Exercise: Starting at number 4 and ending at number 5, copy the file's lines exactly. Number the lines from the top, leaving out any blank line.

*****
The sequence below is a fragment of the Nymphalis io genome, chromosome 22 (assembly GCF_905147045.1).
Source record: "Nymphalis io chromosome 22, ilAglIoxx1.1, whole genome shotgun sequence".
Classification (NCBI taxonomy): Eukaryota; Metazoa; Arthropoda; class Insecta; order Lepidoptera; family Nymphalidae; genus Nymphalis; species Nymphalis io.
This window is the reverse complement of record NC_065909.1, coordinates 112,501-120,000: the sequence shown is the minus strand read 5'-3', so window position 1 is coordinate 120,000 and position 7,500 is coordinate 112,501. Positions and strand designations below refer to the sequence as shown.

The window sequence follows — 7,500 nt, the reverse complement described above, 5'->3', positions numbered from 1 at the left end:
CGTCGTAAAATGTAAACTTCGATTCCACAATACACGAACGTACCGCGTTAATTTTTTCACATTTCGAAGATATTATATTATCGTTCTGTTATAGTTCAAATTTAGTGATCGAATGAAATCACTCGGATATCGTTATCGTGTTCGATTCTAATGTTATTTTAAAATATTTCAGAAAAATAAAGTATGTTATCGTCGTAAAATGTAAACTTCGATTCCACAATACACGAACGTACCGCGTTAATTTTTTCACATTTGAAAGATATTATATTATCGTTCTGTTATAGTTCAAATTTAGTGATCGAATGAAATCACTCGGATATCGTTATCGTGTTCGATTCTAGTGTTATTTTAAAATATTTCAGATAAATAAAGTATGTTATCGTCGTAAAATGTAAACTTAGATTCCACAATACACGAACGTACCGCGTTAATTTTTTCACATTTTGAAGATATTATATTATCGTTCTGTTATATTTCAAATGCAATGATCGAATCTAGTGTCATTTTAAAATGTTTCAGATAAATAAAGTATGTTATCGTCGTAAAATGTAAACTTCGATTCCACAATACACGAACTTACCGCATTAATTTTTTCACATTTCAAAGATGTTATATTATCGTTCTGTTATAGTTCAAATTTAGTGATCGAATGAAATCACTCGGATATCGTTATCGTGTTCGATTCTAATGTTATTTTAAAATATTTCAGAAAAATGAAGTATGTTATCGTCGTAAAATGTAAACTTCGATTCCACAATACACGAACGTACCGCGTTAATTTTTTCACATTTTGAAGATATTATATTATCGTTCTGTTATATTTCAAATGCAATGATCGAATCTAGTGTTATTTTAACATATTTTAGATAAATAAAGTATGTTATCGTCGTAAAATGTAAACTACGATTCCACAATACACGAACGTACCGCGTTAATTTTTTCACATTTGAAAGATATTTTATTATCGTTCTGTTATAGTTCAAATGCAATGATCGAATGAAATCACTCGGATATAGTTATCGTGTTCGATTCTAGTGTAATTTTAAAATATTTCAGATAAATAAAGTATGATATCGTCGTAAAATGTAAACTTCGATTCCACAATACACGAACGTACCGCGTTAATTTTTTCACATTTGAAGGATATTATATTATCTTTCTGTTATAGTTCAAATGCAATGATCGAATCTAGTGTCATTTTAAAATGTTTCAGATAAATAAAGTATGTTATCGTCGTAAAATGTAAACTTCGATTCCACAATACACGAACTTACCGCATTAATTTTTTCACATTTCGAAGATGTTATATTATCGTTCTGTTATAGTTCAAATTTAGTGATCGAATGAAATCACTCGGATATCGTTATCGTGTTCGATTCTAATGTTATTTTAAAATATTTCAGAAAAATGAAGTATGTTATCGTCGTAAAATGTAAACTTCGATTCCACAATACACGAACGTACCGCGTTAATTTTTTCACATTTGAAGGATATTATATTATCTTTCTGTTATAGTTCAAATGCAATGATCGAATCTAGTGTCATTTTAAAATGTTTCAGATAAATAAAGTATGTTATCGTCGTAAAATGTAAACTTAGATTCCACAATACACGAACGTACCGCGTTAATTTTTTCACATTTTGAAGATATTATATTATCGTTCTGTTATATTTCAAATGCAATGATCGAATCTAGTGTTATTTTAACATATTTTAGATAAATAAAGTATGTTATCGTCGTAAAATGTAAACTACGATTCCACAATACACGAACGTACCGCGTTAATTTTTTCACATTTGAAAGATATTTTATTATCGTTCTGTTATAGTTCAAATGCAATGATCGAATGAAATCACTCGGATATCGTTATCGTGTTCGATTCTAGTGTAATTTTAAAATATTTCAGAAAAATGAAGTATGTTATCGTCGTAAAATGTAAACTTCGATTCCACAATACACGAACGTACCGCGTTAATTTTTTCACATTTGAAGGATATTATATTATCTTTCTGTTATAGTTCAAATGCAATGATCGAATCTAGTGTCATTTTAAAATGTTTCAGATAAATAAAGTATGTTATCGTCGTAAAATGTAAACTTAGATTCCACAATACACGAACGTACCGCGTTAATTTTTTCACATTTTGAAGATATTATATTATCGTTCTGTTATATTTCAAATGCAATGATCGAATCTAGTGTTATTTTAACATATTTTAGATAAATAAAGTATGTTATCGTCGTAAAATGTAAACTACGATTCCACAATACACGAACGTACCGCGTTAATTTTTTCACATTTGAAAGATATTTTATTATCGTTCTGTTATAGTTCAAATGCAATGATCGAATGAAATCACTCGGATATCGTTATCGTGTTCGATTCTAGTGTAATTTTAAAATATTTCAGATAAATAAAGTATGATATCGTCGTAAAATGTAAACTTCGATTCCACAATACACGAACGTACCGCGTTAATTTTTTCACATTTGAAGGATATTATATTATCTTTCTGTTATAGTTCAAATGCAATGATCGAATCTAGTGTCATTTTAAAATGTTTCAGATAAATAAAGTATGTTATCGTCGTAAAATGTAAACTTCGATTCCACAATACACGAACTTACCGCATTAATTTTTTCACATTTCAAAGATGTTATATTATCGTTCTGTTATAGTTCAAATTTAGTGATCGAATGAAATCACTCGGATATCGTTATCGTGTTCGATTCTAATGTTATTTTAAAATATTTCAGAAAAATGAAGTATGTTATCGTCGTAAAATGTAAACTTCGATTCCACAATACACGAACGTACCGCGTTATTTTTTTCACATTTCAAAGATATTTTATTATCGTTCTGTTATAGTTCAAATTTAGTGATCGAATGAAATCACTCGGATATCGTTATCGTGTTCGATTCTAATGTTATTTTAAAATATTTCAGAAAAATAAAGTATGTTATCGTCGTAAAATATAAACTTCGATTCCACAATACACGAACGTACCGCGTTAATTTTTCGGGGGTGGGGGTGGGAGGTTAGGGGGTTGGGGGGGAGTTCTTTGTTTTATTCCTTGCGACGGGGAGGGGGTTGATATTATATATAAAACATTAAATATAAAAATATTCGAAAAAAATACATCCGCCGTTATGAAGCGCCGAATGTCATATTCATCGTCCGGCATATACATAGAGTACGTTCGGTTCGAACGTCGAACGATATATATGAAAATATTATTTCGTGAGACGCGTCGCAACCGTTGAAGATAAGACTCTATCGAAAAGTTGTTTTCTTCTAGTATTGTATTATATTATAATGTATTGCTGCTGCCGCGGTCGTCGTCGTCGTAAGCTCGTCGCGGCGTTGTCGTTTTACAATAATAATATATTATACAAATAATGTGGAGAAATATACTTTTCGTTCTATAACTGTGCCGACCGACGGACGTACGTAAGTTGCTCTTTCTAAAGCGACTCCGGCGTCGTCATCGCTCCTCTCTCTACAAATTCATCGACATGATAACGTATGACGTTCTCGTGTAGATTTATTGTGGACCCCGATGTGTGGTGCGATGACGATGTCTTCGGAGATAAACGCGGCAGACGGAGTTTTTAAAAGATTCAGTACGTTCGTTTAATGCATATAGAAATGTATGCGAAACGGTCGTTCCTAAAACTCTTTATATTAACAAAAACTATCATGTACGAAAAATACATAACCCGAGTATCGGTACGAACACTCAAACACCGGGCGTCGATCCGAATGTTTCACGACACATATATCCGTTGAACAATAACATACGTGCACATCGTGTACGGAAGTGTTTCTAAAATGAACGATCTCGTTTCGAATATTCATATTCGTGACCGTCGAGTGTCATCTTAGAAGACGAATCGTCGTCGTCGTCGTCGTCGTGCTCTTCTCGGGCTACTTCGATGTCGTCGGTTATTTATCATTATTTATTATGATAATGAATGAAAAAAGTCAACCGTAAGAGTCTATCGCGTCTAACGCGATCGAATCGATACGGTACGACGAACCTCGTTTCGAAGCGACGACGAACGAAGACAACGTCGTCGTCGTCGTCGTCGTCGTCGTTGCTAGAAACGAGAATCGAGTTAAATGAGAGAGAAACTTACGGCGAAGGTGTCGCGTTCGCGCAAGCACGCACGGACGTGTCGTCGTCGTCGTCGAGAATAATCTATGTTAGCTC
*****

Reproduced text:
This window is the reverse complement of record NC_065909.1, coordinates 112,501-120,000: the sequence shown is the minus strand read 5'-3', so window position 1 is coordinate 120,000 and position 7,500 is coordinate 112,501. Positions and strand designations below refer to the sequence as shown.

The window sequence follows — 7,500 nt, the reverse complement described above, 5'->3', positions numbered from 1 at the left end: